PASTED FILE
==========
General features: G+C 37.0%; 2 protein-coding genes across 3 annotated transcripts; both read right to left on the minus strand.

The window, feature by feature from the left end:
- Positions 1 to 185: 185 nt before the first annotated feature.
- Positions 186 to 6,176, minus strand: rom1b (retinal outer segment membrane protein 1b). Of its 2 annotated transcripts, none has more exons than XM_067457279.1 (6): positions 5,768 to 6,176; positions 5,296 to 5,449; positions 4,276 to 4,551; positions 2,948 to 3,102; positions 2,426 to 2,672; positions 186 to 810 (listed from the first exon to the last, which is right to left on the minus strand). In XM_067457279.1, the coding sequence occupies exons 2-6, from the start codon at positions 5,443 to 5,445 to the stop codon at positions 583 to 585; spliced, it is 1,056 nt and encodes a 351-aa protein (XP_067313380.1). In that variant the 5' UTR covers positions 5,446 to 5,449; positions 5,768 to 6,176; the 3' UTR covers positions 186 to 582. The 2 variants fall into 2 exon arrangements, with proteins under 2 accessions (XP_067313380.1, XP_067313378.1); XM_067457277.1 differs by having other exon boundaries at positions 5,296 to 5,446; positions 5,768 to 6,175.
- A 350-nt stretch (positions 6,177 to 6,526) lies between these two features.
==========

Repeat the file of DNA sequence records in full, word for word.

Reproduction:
General features: G+C 37.0%; 2 protein-coding genes across 3 annotated transcripts; both read right to left on the minus strand.

The window, feature by feature from the left end:
- Positions 1 to 185: 185 nt before the first annotated feature.
- Positions 186 to 6,176, minus strand: rom1b (retinal outer segment membrane protein 1b). Of its 2 annotated transcripts, none has more exons than XM_067457279.1 (6): positions 5,768 to 6,176; positions 5,296 to 5,449; positions 4,276 to 4,551; positions 2,948 to 3,102; positions 2,426 to 2,672; positions 186 to 810 (listed from the first exon to the last, which is right to left on the minus strand). In XM_067457279.1, the coding sequence occupies exons 2-6, from the start codon at positions 5,443 to 5,445 to the stop codon at positions 583 to 585; spliced, it is 1,056 nt and encodes a 351-aa protein (XP_067313380.1). In that variant the 5' UTR covers positions 5,446 to 5,449; positions 5,768 to 6,176; the 3' UTR covers positions 186 to 582. The 2 variants fall into 2 exon arrangements, with proteins under 2 accessions (XP_067313380.1, XP_067313378.1); XM_067457277.1 differs by having other exon boundaries at positions 5,296 to 5,446; positions 5,768 to 6,175.
- A 350-nt stretch (positions 6,177 to 6,526) lies between these two features.